But what the school actually knew or had reason to suspect based on all the facts and circumstances has not been fully revealed. We do not know what prompted the parent-teacher conference, what history of behaviors had been exhibited, what teachers had seen and shared, or what prompted the discussion about therapy, to identify just a few considerations. So I for one am not prepared to say whether a search of the student's backpack would have been reasonable under the circumstances.

Then of course there is the issue of whether the school will be sued for negligence by grieving parents. There is no greater loss nor tragedy that a parent can endure, and before any lawyer ventures down this path, I would hope that he or she provides the family with an exegesis of the law—specifically, elements of a cause of action for negligence by a municipal employee and what immunities exist. A municipal employee is generally liable for the misperformance of ministerial acts, but has a qualified immunity in the performance of governmental acts that are performed wholly for the direct benefit of the public and are supervisory or discretionary.

The hallmark of a discretionary act is that it requires the exercise of judgment, in contrast to a ministerial act that refers to a duty to be performed in a prescribed manner without the exercise of judgment or discretion. To demonstrate the existence of a ministerial duty on the part of a municipality and its agents, "a plaintiff must point to some statute, city charter provision, ordinance, regulation, rule, policy, or other directive that, by its clear language, compels a municipal employee to act in a prescribed manner, without the exercise of judgment or discretion."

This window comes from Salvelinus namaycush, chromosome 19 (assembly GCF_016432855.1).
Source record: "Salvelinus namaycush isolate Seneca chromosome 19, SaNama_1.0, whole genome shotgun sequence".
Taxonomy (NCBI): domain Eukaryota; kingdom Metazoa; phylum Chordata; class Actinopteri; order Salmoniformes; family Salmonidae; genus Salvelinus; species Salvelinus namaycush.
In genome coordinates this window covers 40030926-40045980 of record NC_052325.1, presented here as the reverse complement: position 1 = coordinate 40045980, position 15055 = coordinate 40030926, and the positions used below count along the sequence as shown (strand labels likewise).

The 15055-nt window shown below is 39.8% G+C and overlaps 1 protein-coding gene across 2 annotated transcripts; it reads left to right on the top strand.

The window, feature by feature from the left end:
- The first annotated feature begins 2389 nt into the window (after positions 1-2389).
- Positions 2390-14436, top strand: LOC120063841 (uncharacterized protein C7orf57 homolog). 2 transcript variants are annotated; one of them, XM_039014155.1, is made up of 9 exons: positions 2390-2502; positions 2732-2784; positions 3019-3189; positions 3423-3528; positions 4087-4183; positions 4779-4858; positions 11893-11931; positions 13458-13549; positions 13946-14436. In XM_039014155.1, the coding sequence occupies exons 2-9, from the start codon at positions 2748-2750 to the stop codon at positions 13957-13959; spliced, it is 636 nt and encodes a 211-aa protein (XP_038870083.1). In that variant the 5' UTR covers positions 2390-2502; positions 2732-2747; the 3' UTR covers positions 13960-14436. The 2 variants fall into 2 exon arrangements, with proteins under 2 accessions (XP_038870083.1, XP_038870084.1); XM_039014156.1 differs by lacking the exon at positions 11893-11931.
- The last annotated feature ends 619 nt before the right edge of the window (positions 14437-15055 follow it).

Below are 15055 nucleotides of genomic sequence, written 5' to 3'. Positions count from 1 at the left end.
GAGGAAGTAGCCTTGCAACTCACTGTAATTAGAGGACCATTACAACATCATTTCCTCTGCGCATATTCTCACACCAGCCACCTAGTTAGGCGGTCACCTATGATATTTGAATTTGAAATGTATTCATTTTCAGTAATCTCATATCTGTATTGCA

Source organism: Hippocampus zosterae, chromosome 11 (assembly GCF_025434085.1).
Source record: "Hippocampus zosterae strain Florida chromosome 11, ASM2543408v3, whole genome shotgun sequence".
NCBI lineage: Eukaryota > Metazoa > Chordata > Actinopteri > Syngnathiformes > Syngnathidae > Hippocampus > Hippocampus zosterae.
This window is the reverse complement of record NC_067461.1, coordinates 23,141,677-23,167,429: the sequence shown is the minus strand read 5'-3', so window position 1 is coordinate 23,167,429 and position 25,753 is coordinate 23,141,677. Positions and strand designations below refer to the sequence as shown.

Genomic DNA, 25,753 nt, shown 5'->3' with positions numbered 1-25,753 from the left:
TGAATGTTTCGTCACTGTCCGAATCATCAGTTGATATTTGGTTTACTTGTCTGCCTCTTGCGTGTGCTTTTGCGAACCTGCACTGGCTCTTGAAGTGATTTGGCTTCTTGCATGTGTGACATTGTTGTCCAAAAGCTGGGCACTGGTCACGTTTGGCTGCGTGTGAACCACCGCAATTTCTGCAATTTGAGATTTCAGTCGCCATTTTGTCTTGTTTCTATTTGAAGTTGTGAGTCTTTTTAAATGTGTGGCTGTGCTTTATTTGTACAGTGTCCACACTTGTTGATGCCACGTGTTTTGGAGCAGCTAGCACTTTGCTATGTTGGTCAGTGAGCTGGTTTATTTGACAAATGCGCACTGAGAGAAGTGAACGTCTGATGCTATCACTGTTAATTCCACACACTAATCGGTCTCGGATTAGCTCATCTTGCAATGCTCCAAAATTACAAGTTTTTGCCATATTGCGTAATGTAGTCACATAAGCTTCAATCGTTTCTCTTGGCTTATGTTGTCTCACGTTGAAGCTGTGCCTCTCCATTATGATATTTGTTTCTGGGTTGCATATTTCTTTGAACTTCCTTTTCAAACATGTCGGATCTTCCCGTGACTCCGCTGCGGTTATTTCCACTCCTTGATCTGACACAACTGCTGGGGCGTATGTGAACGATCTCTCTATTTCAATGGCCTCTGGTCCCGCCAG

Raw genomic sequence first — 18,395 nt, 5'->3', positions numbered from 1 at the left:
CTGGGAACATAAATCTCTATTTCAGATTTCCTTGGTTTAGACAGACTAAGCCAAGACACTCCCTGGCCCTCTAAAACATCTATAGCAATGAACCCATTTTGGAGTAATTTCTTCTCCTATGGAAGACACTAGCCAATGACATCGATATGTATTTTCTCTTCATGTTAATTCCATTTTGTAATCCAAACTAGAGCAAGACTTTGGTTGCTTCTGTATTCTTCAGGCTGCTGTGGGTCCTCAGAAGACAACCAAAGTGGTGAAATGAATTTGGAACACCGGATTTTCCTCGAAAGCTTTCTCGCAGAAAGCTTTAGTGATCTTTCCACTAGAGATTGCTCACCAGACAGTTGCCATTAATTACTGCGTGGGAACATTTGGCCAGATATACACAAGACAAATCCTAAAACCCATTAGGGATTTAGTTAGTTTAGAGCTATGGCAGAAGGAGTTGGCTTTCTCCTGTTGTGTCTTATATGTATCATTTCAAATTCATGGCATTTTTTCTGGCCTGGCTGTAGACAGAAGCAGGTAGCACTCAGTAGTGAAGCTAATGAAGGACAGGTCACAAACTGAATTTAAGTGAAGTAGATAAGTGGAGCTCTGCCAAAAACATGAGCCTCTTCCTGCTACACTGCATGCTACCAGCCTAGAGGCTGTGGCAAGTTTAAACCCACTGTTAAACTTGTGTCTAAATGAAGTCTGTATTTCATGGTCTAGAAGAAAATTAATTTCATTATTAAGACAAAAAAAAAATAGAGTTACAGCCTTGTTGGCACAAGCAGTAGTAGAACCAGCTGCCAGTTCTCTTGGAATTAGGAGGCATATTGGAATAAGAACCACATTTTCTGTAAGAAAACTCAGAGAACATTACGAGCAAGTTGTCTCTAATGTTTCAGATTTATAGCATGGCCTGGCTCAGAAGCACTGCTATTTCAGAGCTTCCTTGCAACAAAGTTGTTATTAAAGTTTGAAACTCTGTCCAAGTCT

There are ways by which a plaintiff can establish that a defendant should not be entitled to qualified immunity (e.g., the identifiable person-imminent harm exception to discretionary act immunity) but rather than get into the weeds, it is more relevant to turn to the essential elements of a negligence cause of action—the existence and scope of duty; breach of that duty; and causation of damages. Contained within the first element, duty, is the distinct consideration that gets the most attention by our courts—whether the specific harm alleged by the plaintiff was foreseeable; in other words, would the ordinary person in the defendant's position, knowing what he knew or should have known, anticipate that harm of the general nature of that suffered was likely to result? In short, was there a recognizable danger, based upon some knowledge of the existing facts, and some reasonable belief that harm may possibly follow. Did the school know, or should it have known, that the shooter "would obviously and naturally, even though not necessarily, expose [the decedents] to probable injury unless preventive measures were taken."

A recent Connecticut Supreme Court (Osborn v. Waterbury) decision split 4 to 3 on whether the issue of appropriate supervision on playgrounds during recess required expert testimony factoring in such considerations as the size and visibility of the playground area, the playground equipment, the age and disability status of the students and a history of incidents, among other criteria. I think it's safe to say that what Oxford High School officials should or should not have done under all the circumstances of this tragedy is extremely complicated and fact-intensive and requires expert testimony well beyond my purview.

So rather than speculate or Monday-morning quarterback, I offer my deepest sympathies to the families of the victims of this latest nightmare and would rather devote my energy to how we can eliminate guns in the hands of youths and better support mental health services. Sadly, I have no illusions that this will be the last mass shooting at which to revisit these issues.

Originally Published by CT Law Tribune